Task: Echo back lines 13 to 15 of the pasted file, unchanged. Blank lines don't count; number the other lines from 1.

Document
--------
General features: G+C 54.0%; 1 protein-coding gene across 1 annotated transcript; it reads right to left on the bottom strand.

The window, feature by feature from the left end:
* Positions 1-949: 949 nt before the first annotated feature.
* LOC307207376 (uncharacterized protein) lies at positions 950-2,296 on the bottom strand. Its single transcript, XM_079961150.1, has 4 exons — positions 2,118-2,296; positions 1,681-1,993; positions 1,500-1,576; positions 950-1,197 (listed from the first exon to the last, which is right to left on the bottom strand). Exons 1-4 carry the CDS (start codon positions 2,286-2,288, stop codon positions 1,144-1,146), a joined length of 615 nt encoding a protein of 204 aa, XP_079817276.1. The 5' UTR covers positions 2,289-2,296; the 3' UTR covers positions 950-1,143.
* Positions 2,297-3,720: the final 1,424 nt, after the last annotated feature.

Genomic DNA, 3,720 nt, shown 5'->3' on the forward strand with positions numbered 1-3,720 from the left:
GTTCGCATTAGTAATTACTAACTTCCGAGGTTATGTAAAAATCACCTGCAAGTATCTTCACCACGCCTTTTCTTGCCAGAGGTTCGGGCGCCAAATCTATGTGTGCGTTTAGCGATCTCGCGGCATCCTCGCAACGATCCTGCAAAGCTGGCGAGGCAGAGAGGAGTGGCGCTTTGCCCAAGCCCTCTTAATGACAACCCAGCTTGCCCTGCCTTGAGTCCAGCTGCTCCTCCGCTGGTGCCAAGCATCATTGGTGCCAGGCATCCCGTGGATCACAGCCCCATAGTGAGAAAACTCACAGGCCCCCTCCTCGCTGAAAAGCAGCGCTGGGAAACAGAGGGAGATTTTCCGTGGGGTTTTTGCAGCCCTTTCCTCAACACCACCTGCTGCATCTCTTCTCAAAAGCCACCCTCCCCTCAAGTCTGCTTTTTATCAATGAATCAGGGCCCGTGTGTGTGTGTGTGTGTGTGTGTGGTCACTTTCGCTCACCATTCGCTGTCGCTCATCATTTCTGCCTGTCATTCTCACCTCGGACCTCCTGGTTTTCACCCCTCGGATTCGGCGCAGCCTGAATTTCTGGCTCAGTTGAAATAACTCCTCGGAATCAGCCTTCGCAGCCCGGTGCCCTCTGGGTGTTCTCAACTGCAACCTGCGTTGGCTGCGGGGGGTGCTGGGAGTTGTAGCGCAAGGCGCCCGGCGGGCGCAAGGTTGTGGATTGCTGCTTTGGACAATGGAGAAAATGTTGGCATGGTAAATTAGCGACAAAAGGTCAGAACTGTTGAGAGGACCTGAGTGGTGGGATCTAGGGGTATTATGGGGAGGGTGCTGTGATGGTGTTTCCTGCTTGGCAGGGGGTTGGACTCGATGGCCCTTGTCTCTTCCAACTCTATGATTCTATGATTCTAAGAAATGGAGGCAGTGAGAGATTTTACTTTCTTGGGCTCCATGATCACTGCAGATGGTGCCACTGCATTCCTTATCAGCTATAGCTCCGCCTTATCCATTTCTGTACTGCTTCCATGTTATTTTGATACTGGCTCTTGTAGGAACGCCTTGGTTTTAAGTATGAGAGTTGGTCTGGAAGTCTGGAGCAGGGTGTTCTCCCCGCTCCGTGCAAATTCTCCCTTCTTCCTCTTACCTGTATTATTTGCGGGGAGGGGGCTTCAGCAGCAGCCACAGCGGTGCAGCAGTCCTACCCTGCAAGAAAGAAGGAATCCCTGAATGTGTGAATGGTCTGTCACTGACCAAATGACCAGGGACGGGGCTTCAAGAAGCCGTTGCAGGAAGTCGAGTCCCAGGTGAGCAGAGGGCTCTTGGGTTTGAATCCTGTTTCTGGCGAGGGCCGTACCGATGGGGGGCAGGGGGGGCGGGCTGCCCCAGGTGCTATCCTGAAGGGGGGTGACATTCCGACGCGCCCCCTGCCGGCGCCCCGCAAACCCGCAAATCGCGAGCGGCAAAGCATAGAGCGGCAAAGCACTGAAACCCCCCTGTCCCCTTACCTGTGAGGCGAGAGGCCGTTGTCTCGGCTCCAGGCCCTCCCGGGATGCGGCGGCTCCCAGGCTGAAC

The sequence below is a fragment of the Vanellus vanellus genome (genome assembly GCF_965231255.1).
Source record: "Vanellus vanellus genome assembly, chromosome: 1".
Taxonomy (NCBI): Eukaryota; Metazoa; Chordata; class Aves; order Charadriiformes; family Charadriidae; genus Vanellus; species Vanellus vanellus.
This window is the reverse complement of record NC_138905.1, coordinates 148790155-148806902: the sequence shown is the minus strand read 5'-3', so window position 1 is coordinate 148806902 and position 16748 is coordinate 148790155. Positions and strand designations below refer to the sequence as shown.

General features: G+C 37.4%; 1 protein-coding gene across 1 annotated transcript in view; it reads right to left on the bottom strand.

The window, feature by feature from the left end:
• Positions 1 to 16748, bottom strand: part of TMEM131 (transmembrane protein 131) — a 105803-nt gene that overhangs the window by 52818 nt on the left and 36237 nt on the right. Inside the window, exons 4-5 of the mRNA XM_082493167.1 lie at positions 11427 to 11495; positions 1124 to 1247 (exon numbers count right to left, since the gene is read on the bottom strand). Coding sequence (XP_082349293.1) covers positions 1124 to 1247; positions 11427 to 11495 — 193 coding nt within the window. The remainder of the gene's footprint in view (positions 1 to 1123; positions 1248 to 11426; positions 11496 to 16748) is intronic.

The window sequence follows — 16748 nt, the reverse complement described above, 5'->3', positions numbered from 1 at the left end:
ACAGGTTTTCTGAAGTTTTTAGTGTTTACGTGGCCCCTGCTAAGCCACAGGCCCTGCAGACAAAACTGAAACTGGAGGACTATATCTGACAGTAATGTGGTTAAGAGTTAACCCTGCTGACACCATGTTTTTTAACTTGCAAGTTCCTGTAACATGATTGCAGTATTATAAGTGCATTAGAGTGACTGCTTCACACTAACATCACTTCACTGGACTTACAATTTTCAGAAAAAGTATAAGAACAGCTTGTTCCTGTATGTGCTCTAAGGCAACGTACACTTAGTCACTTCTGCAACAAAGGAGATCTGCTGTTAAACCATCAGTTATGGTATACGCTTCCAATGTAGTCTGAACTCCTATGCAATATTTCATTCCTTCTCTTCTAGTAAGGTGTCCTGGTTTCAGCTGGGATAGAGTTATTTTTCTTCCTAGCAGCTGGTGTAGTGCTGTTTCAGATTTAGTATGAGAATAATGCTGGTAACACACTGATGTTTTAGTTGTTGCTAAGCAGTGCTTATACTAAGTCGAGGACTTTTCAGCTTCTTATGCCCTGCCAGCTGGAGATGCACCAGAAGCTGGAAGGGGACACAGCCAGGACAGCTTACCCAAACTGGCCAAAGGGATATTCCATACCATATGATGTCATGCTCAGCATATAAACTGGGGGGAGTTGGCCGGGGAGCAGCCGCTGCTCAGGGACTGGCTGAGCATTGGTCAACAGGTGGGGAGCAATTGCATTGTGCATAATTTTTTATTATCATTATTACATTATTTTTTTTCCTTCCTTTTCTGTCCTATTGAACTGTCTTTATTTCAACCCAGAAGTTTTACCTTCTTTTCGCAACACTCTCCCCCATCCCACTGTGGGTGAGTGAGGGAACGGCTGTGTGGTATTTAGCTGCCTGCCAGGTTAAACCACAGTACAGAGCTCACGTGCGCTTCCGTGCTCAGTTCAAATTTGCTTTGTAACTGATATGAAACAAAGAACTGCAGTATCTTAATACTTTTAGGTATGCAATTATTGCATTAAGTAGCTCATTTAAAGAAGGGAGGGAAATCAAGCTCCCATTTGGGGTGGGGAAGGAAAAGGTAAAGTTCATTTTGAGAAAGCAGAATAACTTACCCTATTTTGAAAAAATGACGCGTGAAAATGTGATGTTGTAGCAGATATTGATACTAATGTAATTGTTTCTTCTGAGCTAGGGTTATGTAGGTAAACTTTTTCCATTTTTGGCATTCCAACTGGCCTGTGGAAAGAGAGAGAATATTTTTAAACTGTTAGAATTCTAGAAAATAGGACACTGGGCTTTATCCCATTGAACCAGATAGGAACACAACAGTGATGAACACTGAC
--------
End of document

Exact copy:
The window, feature by feature from the left end:
• Positions 1 to 16748, bottom strand: part of TMEM131 (transmembrane protein 131) — a 105803-nt gene that overhangs the window by 52818 nt on the left and 36237 nt on the right. Inside the window, exons 4-5 of the mRNA XM_082493167.1 lie at positions 11427 to 11495; positions 1124 to 1247 (exon numbers count right to left, since the gene is read on the bottom strand). Coding sequence (XP_082349293.1) covers positions 1124 to 1247; positions 11427 to 11495 — 193 coding nt within the window. The remainder of the gene's footprint in view (positions 1 to 1123; positions 1248 to 11426; positions 11496 to 16748) is intronic.

The window sequence follows — 16748 nt, the reverse complement described above, 5'->3', positions numbered from 1 at the left end: